[A] case may not be removed to federal court on the basis of a federal defense, including the defense of pre-emption, even if the defense is anticipated in the plaintiff's complaint, and even if both parties concede that the federal defense is the only question truly at issue.
However, one "independent corollary" to the well-pleaded complaint rule is the "complete preemption doctrine." Under the complete preemption doctrine, "Congress may so completely pre-empt a particular area, that any civil complaint raising this select group of claims is necessarily federal in character." Metropolitan, 107 S.Ct. at 1546. Thus, we are presented with two issues: first, whether Allstate's state-court complaint relies upon a federal law ground as a ground for recovery and second, if it does not, whether it makes a claim that is "completely preempted."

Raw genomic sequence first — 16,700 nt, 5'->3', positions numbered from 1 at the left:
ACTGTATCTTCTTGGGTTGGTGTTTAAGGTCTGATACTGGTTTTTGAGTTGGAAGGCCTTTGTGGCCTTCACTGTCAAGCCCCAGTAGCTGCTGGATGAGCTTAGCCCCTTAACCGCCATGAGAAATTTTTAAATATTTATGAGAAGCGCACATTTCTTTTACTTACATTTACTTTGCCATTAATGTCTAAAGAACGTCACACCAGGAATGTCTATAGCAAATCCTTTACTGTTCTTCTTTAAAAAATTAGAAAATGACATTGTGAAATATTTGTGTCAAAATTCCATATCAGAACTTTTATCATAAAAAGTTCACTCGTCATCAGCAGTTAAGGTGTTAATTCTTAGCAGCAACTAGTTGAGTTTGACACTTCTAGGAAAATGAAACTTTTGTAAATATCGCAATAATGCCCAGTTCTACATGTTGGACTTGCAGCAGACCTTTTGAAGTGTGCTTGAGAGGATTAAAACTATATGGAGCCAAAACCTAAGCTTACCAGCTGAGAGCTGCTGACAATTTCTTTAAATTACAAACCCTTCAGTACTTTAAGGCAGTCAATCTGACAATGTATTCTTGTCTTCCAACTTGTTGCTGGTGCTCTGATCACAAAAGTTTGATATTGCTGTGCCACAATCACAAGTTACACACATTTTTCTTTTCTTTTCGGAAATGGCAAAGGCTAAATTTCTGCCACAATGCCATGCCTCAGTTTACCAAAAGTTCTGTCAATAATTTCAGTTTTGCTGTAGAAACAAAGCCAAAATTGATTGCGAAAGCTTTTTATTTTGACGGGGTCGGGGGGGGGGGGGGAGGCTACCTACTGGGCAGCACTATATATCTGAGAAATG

Allstate's complaint seeks an order declaring that (1) Lindemuth's medical expenses are included within the coverage of the Plan and that Allstate is only secondarily liable for them; and (2) Allstate is entitled to indemnity or contribution from the Plan for Lindemuth's medical expenses paid to date. The only controversy Allstate has with Lindemuth is whether and to what extent Lindemuth's medical expenses are within the scope of the Allstate policy, and its claim against him is stated as one in contract. Allstate's controversy with the Plan turns on the interpretation and interaction of the "excess" and "escape" clauses of the respective policies and its claims against the Plan are stated as indemnity and contribution claims. In no instance does the complaint rely upon federal law. In fact, Allstate has relied exclusively on Pennsylvania law in support of its claim both here and in the district court, citing, inter alia, Grasberger v. Liebert & Obert, 335 Pa. 491, 6 A.2d 925 (1939) (developing Pennsylvania rules for construing conflicting 'other insurance' clauses in insurance contracts).